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The Dobro Jesti food truck, owned by Jim and Lori Godina, serves up schnitzel sandwiches in Toronto March 18, 2014.

Kevin Van Paassen/The Globe and Mail

Toronto's licensing committee has moved to loosen restrictions on food trucks after vendors complained that a staff proposal to revamp the street-food industry amounted to "death by regulation."

The staff proposal, aimed at making it easier for food trucks to set up across Toronto, was amended Tuesday by the licensing and standards committee to allow a greater number of trucks to operate on city streets and for longer periods of time.

The amended proposal is set to go before council next month, with the changes expected to be in place by Victoria Day weekend.

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Originally, staff recommended a limit on the number of food trucks allowed per street to two, and for a maximum of three hours. But after owners complained this was too restrictive, Councillors Mary Margaret McMahon and Glenn De Baeremaeker moved to lift the restriction on number of trucks allowed, and bump up the time limit from three hours to five.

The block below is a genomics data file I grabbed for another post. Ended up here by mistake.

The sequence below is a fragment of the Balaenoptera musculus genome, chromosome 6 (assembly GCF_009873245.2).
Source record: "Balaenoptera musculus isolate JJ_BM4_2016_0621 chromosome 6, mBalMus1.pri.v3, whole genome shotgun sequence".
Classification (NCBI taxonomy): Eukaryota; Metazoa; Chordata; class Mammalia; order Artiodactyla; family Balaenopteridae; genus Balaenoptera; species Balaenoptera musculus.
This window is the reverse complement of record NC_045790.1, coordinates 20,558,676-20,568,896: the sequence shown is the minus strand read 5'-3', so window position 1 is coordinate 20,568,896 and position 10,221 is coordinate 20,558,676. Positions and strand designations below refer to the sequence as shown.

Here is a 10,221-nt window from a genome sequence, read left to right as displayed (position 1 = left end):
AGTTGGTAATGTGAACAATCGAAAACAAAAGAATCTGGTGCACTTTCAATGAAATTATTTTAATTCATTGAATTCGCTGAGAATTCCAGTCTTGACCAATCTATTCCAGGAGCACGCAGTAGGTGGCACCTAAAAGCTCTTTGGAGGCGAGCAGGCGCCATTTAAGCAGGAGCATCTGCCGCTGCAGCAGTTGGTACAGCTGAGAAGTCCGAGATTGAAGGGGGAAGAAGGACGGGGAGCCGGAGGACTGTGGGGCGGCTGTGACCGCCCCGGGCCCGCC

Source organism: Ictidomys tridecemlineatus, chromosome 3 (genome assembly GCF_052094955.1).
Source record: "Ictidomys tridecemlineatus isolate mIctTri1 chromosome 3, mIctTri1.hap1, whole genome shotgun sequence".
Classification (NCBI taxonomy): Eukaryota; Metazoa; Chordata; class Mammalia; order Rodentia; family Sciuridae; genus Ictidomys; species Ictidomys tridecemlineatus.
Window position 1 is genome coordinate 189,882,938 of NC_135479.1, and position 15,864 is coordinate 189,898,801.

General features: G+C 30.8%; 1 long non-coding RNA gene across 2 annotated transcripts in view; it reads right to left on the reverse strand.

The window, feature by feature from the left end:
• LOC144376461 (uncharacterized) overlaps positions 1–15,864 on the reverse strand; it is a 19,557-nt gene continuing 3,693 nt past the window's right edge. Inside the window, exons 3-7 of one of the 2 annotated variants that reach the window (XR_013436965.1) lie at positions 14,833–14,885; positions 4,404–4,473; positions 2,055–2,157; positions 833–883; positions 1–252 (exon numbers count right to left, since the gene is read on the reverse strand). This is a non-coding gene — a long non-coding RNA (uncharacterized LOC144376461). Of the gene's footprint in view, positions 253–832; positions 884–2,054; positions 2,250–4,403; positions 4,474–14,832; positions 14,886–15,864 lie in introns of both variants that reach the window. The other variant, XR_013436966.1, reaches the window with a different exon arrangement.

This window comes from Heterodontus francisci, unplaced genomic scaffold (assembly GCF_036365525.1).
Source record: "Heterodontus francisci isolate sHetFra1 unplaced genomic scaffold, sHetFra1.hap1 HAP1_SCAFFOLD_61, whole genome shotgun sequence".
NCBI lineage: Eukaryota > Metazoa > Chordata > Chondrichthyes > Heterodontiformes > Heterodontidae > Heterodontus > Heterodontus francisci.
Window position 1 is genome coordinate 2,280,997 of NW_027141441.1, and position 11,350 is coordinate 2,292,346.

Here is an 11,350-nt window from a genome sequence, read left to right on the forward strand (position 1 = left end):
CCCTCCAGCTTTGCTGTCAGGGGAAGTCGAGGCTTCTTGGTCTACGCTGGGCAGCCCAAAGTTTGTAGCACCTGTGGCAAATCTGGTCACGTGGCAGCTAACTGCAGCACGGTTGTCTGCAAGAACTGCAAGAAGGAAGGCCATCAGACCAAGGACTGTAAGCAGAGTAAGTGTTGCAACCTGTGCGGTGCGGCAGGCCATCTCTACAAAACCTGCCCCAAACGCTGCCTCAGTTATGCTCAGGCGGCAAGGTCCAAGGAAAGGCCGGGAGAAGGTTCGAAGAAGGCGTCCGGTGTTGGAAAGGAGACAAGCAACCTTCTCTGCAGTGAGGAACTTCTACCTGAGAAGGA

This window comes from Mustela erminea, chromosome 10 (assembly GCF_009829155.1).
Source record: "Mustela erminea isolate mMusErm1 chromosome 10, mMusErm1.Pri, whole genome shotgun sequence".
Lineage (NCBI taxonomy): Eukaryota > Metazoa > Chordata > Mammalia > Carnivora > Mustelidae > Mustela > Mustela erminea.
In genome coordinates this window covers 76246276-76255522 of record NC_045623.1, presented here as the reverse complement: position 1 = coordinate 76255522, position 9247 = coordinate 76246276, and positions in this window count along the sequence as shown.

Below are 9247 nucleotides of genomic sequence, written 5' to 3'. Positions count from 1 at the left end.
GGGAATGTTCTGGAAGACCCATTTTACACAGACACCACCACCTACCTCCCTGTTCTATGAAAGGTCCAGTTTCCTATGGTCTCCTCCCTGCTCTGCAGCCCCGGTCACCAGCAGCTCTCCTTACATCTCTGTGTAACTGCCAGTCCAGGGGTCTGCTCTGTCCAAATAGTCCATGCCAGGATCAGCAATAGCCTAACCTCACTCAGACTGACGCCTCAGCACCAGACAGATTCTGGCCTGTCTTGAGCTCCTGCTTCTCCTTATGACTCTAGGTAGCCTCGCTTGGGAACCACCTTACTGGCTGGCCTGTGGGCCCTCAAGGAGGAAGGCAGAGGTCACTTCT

"The people of Toronto are smart enough to make their own choices. They don't need city council telling them what they can and cannot eat," said food-truck owner Zane Caplansky.

Tuesday's vote also removed an exception that would have allowed local business-improvement areas and councillors to create "restricted zones" – areas from which trucks would be limited or banned altogether.

The vote left in place, however, a rule that restricts trucks from operating within 50 metres of a restaurant. This would not apply to trucks operating in private parking lots.

But Mr. Caplansky – who also owns Caplansky's restaurant – said trucks aren't a threat to restaurants.

"If they did, wouldn't we know it? Wouldn't we see it in every city across North America?"

John Nunziata, a lawyer for the Ontario Restaurant Hotel and Motel Association, said the original restrictions were required to maintain a "level playing field" for restaurants.

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He accused the food-truck owners of wanting to create a "Wild West" out of the food industry, arguing that looser regulations would hurt the restaurant industry – "a pretty critical industry in the city of Toronto as far as employment is concerned, and as far as taxes."

Mr. Nunziata argued that allowing food trucks to set up wherever they want would open the door to other types of street retail. "Someone approached me once who wants to sell clothing out of a truck. There are people who want to sell flowers from a truck," he said.

He also warned about the possibility of large fast-food companies such as McDonald's potentially getting into the food-truck industry one day – even though most of Toronto's food trucks are small, owner-operated businesses.

"I think there's a lot of parents that might not want food trucks, McDonald's and fast-food trucks outside schools," he said.

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